A Response to Yishai Schwartz
I was recently sent an article titled “Israel’s 2014 Invasion of the Gaza Strip is Morally Justified”, by Yishai Schwartz. It has been years since I’ve been so disturbed and disgusted by a piece of writing.
A bit of background: several days ago I got into a…spirited debate on the subject of Israel and Palestine with a friend. This is rare, because though I write and discuss politics on the internet, I’m not the type to jump into one in the real world, especially not such a difficult and divisive issue as this one. But it happened. The viewpoint I gave to my friend was much the one I’ve written of previously - that both sides have legitimate grievances, that Israel has a right to defend itself, but that I find the way Israel chooses to marginalize Hamas both confusing, ineffective, and cruel in its high collateral damage.
Afterwards, my friend sent me Schwartz’s article. I found myself dumbfounded by its threadbare argument. Obviously enough, Schwartz writes that Israel’s recent actions in Gaza, beginning on July 8th with bombings of suspected Hamas militant stockpiles and quarters and continuing with a ground offensive, are morally justified. As of today (August 22nd), 25 Israeli soldiers and 2 Israeli civilians have died. Meanwhile, 550 Gazan citizens have perished, including at least 30 children.
For if Israel declines to fight, we live in a world where terror groups use their own civilians, and twist morality itself, to bind the hands of those who try to fight morally. In this world, cruelty is an advantage, and the moral are powerless in the face of aggression and indiscriminate attack. And make no mistake: The eyes of the world are on Hamas, and terrorist groups worldwide will—as they have for generations—learn from the tactics of Gazan terrorists and the world’s reaction. So if Israel allows Hamas’ human shields to defeat it now, we will all reap the results in the years to come.
But there is an alternative. We can say that there is a principle worth fighting and dying for: Civilians cannot be used to make just wars impossible and morality will not be used as a tool to disarm. And once we have that principle, the proportionality calculation changes. The deaths of innocents are not simply outweighed by Israelis’ right to live without daily rockets and terrorists tunneling into a kibbutz playground; but by the defense of a world in which terrorists cannot use morality to achieve victory over those who try to fight morally.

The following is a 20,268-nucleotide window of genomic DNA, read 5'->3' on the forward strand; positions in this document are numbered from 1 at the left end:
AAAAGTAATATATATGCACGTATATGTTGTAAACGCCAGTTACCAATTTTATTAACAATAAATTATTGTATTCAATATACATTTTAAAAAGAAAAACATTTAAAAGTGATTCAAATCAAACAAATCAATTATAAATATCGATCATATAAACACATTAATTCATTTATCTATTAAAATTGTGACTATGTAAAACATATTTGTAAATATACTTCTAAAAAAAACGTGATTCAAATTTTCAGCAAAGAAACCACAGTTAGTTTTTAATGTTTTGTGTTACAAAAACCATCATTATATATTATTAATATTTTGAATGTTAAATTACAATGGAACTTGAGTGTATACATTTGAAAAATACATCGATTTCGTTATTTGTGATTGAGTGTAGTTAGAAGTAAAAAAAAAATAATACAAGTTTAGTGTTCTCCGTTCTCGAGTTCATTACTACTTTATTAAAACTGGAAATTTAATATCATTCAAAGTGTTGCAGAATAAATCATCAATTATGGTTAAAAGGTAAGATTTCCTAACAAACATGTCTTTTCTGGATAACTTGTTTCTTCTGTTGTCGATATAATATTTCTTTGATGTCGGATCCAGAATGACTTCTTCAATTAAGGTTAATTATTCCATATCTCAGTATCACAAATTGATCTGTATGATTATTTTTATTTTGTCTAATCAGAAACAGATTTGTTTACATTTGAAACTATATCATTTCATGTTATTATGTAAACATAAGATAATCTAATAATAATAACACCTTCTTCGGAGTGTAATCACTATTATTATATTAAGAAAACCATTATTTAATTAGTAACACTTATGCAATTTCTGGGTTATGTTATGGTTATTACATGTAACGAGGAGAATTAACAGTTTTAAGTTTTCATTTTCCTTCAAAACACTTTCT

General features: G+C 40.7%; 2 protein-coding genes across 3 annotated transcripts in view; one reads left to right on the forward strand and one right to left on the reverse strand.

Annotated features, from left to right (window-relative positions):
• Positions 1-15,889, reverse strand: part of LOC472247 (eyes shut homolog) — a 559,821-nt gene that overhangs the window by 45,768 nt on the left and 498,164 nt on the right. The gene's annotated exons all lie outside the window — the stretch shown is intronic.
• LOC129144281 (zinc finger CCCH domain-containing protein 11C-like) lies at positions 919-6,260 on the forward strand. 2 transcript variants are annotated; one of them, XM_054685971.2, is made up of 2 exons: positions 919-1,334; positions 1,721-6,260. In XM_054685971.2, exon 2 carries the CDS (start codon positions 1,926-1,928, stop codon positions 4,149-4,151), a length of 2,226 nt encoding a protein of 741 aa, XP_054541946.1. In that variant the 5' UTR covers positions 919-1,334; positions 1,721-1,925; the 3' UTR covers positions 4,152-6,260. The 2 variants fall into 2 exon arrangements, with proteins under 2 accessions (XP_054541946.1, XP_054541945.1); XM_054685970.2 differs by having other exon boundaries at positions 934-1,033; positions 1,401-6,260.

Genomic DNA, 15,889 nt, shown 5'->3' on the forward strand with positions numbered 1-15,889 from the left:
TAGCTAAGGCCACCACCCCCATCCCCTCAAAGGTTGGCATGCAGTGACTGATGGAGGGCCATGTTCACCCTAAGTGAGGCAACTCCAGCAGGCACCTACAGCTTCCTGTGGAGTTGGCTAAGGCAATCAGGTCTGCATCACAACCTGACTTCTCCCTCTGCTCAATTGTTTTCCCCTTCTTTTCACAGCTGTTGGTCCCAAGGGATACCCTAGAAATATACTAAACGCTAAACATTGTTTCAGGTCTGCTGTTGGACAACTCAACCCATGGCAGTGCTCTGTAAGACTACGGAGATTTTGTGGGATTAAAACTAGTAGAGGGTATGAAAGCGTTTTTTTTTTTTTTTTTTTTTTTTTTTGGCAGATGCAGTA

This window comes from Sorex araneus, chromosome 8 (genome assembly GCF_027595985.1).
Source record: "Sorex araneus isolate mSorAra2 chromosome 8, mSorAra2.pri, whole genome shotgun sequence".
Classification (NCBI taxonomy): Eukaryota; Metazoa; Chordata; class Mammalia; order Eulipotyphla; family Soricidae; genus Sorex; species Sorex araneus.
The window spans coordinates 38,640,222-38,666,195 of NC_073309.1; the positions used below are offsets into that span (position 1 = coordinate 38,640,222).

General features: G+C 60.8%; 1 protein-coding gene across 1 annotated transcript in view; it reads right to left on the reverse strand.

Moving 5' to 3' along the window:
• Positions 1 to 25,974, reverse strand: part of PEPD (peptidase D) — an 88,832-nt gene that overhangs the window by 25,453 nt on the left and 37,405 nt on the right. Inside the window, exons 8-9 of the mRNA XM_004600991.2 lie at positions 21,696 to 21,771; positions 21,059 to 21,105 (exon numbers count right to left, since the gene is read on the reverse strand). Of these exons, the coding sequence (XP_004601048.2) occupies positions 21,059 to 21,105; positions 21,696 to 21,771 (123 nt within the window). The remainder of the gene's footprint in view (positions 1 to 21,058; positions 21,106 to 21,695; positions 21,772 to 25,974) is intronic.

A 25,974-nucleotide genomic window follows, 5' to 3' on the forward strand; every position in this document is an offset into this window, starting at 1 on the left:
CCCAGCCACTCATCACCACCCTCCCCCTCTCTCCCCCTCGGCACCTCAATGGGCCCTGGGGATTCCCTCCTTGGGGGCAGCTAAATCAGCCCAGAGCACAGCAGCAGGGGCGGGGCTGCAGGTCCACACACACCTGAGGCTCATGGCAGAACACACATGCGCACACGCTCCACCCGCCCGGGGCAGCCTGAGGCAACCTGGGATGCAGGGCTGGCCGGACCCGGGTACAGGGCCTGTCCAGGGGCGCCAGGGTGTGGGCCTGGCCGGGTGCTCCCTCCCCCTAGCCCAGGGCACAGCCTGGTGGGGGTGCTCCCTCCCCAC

Schwartz has laced his argument in rhetoric that speaks of principles, morals, and a greater good. But when you actually spend the time to discern and summarize his argument, it is that because Hamas uses reprehensible tactics, human shields are a non-issue that must be ignored.
I was floored. How could an educated man make that argument that Israel is morally justified for no other reason than that the other side is using despicable tactics? His sole argument is this: two wrongs make a right.
That’s it. That’s all there is.
It is childish, it is petty, and it is cruel. There is no appeal to Just War Theory or any substantive argument of political science. Only the belief that we must create a precedent in which the actions of terrorists do not at all constrict our own tactics. And yet he espouses the precedent that in times of conflict, innocent human shields should be blithely ignored for the sake of achieving tactical objectives.
The tactics of the enemy influence our own. They always have and they always should. I can not imagine the slope that such a belief would take humanity down. Do we mow down the next gunman that takes a hostage, just to show future criminals that we won’t allow innocents to determine our tactics? Because this seems to be precisely what Schwartz is arguing for.
Like Nicholas Kristof, I believe both Israelis and Palestinians have legitimate grievances. I personally do not believe Hamas is justified in its tactics that trade civilian life for potshots at Israel, nor do I believe Israel is justified in accepting extremely high collateral damage in exchange for mediocre tactical gains. I believe that there are better ways for Israel to end the rocket fire. Yet with a terrorist group firing rockets into its territory, I am certain a plausible argument could be made that Israel’s Gazan offensive is morally justifiable, even though it is likely I would ultimately disagree.
This however, is not one of those arguments.